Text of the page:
Other than visually inspecting the disease, doctors have no genetic blueprint to classify melanomas, a lethal form of skin cancer. Tumors generally are ranked by how deeply the growth has invaded underlying skin tissue. The deeper it burrows into the skin, the more lethal the cancer, but some patients defy the odds and survive with thick tumors or die from thin ones. Two melanoma patients with cancers of the same invasion depth and appearance under the microscope can have completely different outcomes, says Rhoda Alani, M.D., associate professor of oncology, dermatology and molecular biology and genetics at Hopkins Kimmel Cancer Center.
Alani says the way genes turn their protein-manufacturing machinery on and off in each cancer may help create a signature that can be used to identify tumors that are more prone to kill. These so-called expression patterns can be different from one stage of cancer to the next.
Her research team charted the level of gene expression in melanoma cell lines. Three of the lines mimic the least aggressive type, which grows along the uppermost surface of the skin, called radial growth phase. Four of the cell lines are typical of so-called vertical growth phase cancers, which invade inner skin layers, and another three represent the most lethal form -metastatic melanomas.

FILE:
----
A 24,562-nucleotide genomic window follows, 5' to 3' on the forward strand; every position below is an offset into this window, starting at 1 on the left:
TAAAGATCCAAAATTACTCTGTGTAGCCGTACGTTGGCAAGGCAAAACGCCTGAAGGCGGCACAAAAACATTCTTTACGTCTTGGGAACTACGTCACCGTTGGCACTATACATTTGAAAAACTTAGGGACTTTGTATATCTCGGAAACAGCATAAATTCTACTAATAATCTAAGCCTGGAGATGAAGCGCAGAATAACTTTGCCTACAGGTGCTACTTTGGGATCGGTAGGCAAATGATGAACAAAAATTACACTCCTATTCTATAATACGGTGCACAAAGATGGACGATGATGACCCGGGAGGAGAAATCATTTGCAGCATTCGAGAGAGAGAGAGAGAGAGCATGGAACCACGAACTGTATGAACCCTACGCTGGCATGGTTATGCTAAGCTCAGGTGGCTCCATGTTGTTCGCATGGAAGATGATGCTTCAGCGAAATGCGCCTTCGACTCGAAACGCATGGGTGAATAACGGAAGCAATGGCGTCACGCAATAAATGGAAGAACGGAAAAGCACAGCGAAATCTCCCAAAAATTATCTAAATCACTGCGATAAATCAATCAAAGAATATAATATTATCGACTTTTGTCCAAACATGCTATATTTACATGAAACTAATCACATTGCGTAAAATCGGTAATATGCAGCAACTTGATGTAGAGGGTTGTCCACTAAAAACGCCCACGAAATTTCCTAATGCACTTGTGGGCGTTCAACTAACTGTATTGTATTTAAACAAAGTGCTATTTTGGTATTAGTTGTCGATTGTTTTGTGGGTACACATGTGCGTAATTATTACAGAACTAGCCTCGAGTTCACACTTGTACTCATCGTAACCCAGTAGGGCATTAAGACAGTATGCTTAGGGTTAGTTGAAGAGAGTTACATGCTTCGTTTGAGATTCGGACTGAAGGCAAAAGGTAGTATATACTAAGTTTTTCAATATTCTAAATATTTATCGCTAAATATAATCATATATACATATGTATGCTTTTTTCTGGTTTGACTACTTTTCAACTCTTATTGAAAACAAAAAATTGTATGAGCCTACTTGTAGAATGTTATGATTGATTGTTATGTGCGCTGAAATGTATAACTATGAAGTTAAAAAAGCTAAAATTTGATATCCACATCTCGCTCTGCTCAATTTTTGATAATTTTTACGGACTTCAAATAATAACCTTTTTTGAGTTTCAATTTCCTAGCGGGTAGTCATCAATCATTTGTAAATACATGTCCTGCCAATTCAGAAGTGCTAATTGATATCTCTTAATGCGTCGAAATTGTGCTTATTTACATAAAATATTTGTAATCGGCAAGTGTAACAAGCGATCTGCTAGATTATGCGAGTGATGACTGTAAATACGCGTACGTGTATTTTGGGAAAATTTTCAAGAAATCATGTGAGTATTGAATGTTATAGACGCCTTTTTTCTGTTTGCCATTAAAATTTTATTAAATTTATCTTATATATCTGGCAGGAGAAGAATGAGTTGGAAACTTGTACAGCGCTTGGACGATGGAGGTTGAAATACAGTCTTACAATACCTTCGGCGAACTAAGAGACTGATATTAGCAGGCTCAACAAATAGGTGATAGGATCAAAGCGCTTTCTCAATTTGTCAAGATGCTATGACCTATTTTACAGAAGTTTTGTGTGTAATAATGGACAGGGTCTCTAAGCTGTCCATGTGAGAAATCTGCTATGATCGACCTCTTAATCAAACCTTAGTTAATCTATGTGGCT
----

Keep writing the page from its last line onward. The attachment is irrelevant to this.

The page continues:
Two vertical growth phase cell lines had gene expression patterns similar to radial growth cancers, indicating that these cells were less aggressive, according to the scientists. The remaining two vertical growth cell lines contained patterns in 18 genes that paralleled metastatic cancer cell lines, the most aggressive form. Alani and her colleagues believe that within this group of 18 genes is a signature for aggressive melanomas.
Many of the genes described in the Hopkins report, published online on July 4 in PLoS One, were previously identified as associated with aggressive cancers by scientists at Johns Hopkins and elsewhere, but Alani says her study brings them all together for melanoma and links them to an aggressive profile.
Alanis team is validating these results in human tissue samples and evaluating gene correlations with patient outcomes. Funding for the study was provided by the National Cancer Institute. With further study, the genes could be used in tests that predict a patients prognosis and as targets for tailored therapies, she says.
|Contact: Vanessa Wasta|
Johns Hopkins Medical Institutions